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Other resources you might be interested in:

How To Talk To Your Child About Periods

Saskia Boujo, a relationship and sex educator and author of the book ‘This Period In My Life’ has written a blog on how to talk to your child about periods. Saskia uses ungendered language to encourage young people to value and understand their periods. This is an absolute must if your child is about to start their period, or you just want a little more guidance on how to approach the topic with them.

In conversation with Emma-Jane Taylor On Teens & Mental Health

Alicia went onto the Emma-Jane Show’s podcast to discuss all things teens and mental health. This is a very open and honest conversation about recovery, resilience and Alicia’s journey to where she is today. 

How To Keep Your Teenager Entertained During The Summer Holidays

The summer holidays have arrived and you might already be struggling to come up with ways to keep your child entertained and off screens. We have put together a few ideas of fun activities for you to do as a family, or alternatively for your teen to do with their friends.

Summer Reading For Children & Teens

We have compiled a list of bestselling books for your children and teens to dive into over the summer holidays!

Gaming – Top Tips for Safe Gaming

Here are our top three tips for keeping your teens safe while they game.

Adolescent Mental Health from a Mum’s Perspective

This blog from Olivia Barry talks about what it is like to parent a child with a mental illness.

Family Meals

In this blog, we consider the advantages of eating together as a family – something we have all apparently been managing to do more often since lockdown.

Talking About Race And Ethnicity With Children & Teens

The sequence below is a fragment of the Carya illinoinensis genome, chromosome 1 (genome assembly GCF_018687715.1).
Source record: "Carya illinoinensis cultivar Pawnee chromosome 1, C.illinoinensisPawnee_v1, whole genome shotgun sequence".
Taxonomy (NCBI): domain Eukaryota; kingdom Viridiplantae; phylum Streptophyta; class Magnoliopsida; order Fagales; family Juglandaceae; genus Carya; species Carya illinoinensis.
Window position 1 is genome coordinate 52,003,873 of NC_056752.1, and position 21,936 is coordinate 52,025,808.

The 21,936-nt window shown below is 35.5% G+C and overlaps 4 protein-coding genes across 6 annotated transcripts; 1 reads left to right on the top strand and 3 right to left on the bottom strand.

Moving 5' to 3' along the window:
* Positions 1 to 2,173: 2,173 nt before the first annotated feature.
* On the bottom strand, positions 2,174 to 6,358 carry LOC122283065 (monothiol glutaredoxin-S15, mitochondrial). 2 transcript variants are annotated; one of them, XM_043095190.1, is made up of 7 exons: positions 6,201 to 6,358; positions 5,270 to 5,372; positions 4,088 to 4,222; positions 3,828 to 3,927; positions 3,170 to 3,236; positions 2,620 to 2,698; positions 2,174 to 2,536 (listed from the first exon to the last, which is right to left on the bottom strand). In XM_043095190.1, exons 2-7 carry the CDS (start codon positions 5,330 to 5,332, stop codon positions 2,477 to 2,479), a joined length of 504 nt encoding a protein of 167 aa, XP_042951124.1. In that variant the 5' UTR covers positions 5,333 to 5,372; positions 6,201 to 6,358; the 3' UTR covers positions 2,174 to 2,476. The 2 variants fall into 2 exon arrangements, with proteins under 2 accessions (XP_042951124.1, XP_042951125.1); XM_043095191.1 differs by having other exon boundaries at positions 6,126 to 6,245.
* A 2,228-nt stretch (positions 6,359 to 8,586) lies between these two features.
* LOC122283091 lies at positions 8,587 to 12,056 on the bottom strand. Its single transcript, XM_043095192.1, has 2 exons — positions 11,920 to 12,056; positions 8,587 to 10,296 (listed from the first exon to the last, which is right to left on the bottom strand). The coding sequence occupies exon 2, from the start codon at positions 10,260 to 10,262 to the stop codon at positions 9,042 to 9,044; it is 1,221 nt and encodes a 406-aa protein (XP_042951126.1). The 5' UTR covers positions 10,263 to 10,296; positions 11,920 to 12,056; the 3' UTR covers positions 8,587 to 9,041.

Following the horrific death of George Floyd and the rise of the Black Lives Matter movement, we have been asked for advice on how to talk to children and teenagers about racism. 

What To Do About Bullying

Being bullied can be devastating but why do people bully others and who gets bullied?  Alicia looks at bullying from all angles and gives you strategies to help if your child is either being bullied or bullying.

Webinars for Teachers, Parents & Children

In the light of Coronavirus, we are hosting a series of Live Online Talks for pupils, parents & school staff, giving specific advice to help you through what may be a very challenging few weeks.

Facebook Live Coffee & Questions with Alicia

Join Alicia, Wednesdays at 11am for her Facebook Live Coffee & Questions and ask her your burning parenting questions.

Is This Grief I Am Feeling? [How To Support Your Child’s Mental Health During Lockdown]

We are three weeks into isolation and the cracks are showing. Is this grief we are feeling? Alicia’s latest blog explores this and gives advice on how to support your child.

Teen Tips April 2020 Newsletter [Parenting Tips for Teenage Mental Health During Lockdown]

We’re offering so much support to families tailored to the current challenges that we are all facing – have a read of our April newsletter for all the details.

Free Listening Sessions For Teens In Particular Need Of Support

We are working with some wonderful therapists across the country and some are offering two free, half hour emergency sessions to teenagers who might be particularly struggling.

School’s Out

Helping stressed parents through the school shutdown due to Coronavirus.

How To Talk To Your Child About Coronavirus

A pandemic can be a scary time for parents and children alike. So here are some pointers for keeping young people calm and holding a panic-free conversation about Coronavirus.

March 2020 Newsletter

Have a read of our March 2020 newsletter, with insights, tips and advice.

Canford and Port Regis Schools Join Our Online Programme

A large focus of our work is with schools, helping staff support the wellbeing of children so we are delighted to welcome these two new schools.